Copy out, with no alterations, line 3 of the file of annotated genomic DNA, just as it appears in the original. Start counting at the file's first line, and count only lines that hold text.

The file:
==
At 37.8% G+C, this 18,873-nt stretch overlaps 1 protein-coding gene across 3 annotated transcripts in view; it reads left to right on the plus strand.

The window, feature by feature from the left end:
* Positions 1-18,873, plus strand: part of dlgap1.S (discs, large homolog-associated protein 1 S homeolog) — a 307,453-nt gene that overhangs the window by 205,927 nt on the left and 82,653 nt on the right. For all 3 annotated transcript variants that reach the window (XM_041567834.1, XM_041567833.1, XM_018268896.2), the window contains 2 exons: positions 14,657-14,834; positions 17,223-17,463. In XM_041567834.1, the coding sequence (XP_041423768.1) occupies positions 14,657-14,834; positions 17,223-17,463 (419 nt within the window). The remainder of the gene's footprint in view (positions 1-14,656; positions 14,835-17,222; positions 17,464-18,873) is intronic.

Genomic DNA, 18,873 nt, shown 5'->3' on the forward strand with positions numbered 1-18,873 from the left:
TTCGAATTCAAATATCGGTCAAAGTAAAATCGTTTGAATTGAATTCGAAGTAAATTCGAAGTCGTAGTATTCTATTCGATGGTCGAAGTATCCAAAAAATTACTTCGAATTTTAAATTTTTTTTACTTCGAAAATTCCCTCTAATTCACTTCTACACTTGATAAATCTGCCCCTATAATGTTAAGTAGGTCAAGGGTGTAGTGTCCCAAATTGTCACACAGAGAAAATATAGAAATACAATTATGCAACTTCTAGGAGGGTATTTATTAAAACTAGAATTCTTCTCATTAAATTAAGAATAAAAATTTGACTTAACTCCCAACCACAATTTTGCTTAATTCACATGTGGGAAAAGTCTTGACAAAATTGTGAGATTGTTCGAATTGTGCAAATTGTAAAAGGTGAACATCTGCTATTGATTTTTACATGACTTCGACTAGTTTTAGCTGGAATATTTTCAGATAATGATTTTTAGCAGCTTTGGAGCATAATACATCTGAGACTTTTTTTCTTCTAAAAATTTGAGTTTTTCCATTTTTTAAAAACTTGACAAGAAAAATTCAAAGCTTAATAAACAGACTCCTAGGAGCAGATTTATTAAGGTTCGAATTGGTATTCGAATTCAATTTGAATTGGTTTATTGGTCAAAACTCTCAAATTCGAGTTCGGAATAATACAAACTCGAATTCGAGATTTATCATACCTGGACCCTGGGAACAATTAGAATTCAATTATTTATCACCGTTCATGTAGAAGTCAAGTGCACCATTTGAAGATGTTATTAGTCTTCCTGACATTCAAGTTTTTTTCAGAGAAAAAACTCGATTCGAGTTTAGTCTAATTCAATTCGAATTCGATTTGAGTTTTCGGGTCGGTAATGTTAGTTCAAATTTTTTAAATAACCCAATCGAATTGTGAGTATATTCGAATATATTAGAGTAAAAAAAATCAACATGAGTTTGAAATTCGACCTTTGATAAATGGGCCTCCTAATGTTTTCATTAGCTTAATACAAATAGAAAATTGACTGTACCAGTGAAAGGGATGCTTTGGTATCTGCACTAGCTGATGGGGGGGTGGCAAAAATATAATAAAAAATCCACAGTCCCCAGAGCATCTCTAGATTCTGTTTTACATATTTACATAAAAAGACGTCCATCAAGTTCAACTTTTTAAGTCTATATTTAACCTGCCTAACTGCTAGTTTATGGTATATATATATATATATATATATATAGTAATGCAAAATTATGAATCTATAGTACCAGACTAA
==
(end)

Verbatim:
* Positions 1-18,873, plus strand: part of dlgap1.S (discs, large homolog-associated protein 1 S homeolog) — a 307,453-nt gene that overhangs the window by 205,927 nt on the left and 82,653 nt on the right. For all 3 annotated transcript variants that reach the window (XM_041567834.1, XM_041567833.1, XM_018268896.2), the window contains 2 exons: positions 14,657-14,834; positions 17,223-17,463. In XM_041567834.1, the coding sequence (XP_041423768.1) occupies positions 14,657-14,834; positions 17,223-17,463 (419 nt within the window). The remainder of the gene's footprint in view (positions 1-14,656; positions 14,835-17,222; positions 17,464-18,873) is intronic.